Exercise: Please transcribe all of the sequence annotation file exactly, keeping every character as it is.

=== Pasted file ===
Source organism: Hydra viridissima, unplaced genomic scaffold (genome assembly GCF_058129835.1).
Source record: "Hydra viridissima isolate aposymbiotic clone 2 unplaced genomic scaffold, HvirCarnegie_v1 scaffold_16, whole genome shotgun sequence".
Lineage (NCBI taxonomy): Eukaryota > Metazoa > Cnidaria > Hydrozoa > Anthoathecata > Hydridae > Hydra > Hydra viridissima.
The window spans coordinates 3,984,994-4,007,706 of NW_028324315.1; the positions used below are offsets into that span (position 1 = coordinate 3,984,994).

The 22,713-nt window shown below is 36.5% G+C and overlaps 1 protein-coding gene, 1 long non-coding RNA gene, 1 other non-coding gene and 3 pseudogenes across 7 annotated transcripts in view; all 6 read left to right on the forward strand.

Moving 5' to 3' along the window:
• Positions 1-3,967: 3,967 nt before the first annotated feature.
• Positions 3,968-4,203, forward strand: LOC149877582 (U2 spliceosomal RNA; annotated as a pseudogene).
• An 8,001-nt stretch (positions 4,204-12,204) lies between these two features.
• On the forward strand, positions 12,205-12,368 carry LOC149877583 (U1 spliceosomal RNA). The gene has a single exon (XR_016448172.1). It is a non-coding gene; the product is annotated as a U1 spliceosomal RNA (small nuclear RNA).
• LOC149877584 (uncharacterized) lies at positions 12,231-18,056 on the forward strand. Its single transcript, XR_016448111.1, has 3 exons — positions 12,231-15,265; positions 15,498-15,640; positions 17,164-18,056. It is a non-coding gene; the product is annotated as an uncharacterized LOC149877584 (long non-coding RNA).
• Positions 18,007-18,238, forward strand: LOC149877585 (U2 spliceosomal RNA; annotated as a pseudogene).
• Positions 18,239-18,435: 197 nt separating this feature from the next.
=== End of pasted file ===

Source organism: Hydra viridissima, unplaced genomic scaffold (genome assembly GCF_058129835.1).
Source record: "Hydra viridissima isolate aposymbiotic clone 2 unplaced genomic scaffold, HvirCarnegie_v1 scaffold_16, whole genome shotgun sequence".
Lineage (NCBI taxonomy): Eukaryota > Metazoa > Cnidaria > Hydrozoa > Anthoathecata > Hydridae > Hydra > Hydra viridissima.
The window spans coordinates 3,984,994-4,007,706 of NW_028324315.1; the positions used below are offsets into that span (position 1 = coordinate 3,984,994).

The 22,713-nt window shown below is 36.5% G+C and overlaps 1 protein-coding gene, 1 long non-coding RNA gene, 1 other non-coding gene and 3 pseudogenes across 7 annotated transcripts in view; all 6 read left to right on the forward strand.

Moving 5' to 3' along the window:
• Positions 1-3,967: 3,967 nt before the first annotated feature.
• Positions 3,968-4,203, forward strand: LOC149877582 (U2 spliceosomal RNA; annotated as a pseudogene).
• An 8,001-nt stretch (positions 4,204-12,204) lies between these two features.
• On the forward strand, positions 12,205-12,368 carry LOC149877583 (U1 spliceosomal RNA). The gene has a single exon (XR_016448172.1). It is a non-coding gene; the product is annotated as a U1 spliceosomal RNA (small nuclear RNA).
• LOC149877584 (uncharacterized) lies at positions 12,231-18,056 on the forward strand. Its single transcript, XR_016448111.1, has 3 exons — positions 12,231-15,265; positions 15,498-15,640; positions 17,164-18,056. It is a non-coding gene; the product is annotated as an uncharacterized LOC149877584 (long non-coding RNA).
• Positions 18,007-18,238, forward strand: LOC149877585 (U2 spliceosomal RNA; annotated as a pseudogene).
• Positions 18,239-18,435: 197 nt separating this feature from the next.